The sound. Or the feel. It’s hard to say. Certainly the sound of the rocket hit us, but it was more of a feeling. A rumbling deep in the gut that spread out to every part from my toes to my head. And it kept going for what seemed minutes, though probably less. And that is probably the memory I will carry from this experience – the rumble of a rocket thrusting a fragile vessile of human life into space.
Sunday evenings were my night to talk with Mom and Dad. Previously it was Fridays, and I think Mondays were a night for a while. But ever since I moved away, there has always been a night that we have set aside to talk. In general, though, we didn’t talk much between our weekly phone calls, but when we did, it was an evening call, since they knew I wasn’t home all day.
A day-time phone call between our weekly “appointments” generally meant something was wrong – someone was in the hospital, someone had an accident, a pet died, or some other bad thing.
One weekday I came home to my apartment and checked my messages, I heard this one from my Dad, “Hi Barb….I just wanted to tell you how much I love you.” His voice was crackly with emotion. I went into a bit of a panic. The way he was talking, the timing of the call, the words he said made me wonder what could be wrong. However irrational it may have seemed, I wondered if he was thinking about killing himself, given the emotion in his voice, and he was calling everyone before he did.
I called him immediately, on his cell phone since I knew he wouldn’t be home from work yet. All the while thinking the worst.
Dad barely picked up before I asked him, “What’s going on, Dad??”
He, as always, was casual, “Oh, you mean with the message I left you?”
I was exasperated, “Yes, what’s going on, are you okay??”
I think Dad finally heard in my voice how worried I was. “I’m okay, I’m okay.”
“So, what was that all about?”
“What, I’m not allowed to tell my daughter how much I love her?”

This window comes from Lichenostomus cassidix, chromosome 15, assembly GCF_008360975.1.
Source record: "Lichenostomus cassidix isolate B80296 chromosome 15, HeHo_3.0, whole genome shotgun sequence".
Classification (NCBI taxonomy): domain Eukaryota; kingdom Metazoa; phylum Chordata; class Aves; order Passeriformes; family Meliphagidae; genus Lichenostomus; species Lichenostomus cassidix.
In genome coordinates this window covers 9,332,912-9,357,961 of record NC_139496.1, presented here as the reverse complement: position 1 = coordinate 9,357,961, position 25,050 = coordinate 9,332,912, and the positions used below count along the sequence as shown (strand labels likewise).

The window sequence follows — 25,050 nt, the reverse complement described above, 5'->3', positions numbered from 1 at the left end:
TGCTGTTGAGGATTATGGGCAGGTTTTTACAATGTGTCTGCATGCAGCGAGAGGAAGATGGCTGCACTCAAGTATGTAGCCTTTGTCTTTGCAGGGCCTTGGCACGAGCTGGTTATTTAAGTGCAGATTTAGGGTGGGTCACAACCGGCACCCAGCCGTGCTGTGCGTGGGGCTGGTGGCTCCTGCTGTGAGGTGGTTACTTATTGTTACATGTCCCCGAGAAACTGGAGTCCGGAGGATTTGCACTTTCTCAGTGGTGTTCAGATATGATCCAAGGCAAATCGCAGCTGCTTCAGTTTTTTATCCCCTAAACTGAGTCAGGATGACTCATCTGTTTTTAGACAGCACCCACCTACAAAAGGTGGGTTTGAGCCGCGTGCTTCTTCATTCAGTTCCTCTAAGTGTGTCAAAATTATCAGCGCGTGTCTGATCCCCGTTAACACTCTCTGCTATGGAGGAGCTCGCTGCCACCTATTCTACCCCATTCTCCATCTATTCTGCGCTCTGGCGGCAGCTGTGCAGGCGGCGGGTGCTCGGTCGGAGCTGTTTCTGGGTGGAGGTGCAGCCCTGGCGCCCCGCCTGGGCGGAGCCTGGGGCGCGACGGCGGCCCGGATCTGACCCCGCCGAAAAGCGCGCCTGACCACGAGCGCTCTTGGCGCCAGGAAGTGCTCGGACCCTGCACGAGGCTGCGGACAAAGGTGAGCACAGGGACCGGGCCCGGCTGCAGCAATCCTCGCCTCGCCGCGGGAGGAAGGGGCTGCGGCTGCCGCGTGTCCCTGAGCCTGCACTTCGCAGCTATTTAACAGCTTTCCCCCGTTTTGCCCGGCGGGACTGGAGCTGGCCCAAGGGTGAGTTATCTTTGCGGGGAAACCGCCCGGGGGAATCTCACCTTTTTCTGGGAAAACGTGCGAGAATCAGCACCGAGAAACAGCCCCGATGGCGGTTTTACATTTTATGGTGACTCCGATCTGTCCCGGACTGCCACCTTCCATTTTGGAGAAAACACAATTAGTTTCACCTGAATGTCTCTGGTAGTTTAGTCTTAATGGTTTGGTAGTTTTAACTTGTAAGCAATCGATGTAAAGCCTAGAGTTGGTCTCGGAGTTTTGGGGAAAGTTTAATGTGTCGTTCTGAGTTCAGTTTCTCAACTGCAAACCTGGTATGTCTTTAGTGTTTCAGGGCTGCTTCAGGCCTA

“Well, yes, but maybe not mid-week in the middle of the day! I was worried you were thinking about doing something stupid.”
“Oh, no, I’m sorry. No, I was just thinking about how Mark just found out that Devon was pregnant again. Remember she had been told she wouldn’t be able to get pregnant, but here she is with her second child. And what a pleasant surprise for them. Then I started remembering what a pleasant surprise you were for your Mom and me. I just needed to call you and tell you how much I love you.”
He’d been driving to work and imagining his life without the pleasant little surprise that was me. He and Mom hadn’t had trouble getting pregnant like my cousin; instead, I’m the poster girl for failed birth control. Heh. But he wanted me to know how much he loved having me as a little surprise.*
Yeah. He was that kind of guy. And I miss him.
*Though I always imagine that their first thought on finding out Mom was pregnant was “oh crap…I thought we were done with this.
It might just be me, but I’ve always felt that I have a bit of a spark. It could be that my spark is a love of life, or maybe a love of other people (as long as they aren’t behind the wheel of a car). Maybe it’s the humor I tend to find in life. The spark manifests itself differently in different contexts, but in general, it means that I always have a smile for friends and strangers alike. I also am usually ready to give people a laugh when its appropriate (and occasionally when it’s not). While I’m not the most social person, I’d like to think that when I do interact with others that I pass along a little bit of my spark.
I feel like my spark is being snuffed out. I no longer want to even look at other people – friend or stranger. Honestly, I could go through a few days without talking or looking at anyone else. I don’t feel like getting out of the house. I don’t want to go to the movies. I don’t want to scrapbook. I don’t want to sew. I don’t want to do a puzzle. I don’t want to play video games. I want to sleep. I want to cry. I want to just shut the world out.
I know that this is just depression from everything that has gone on in the past couple months. I’m hoping that the spark will come back in time. But I’m starting to see how “those people” become “those people”, because if I just gave in, I’d become one, too.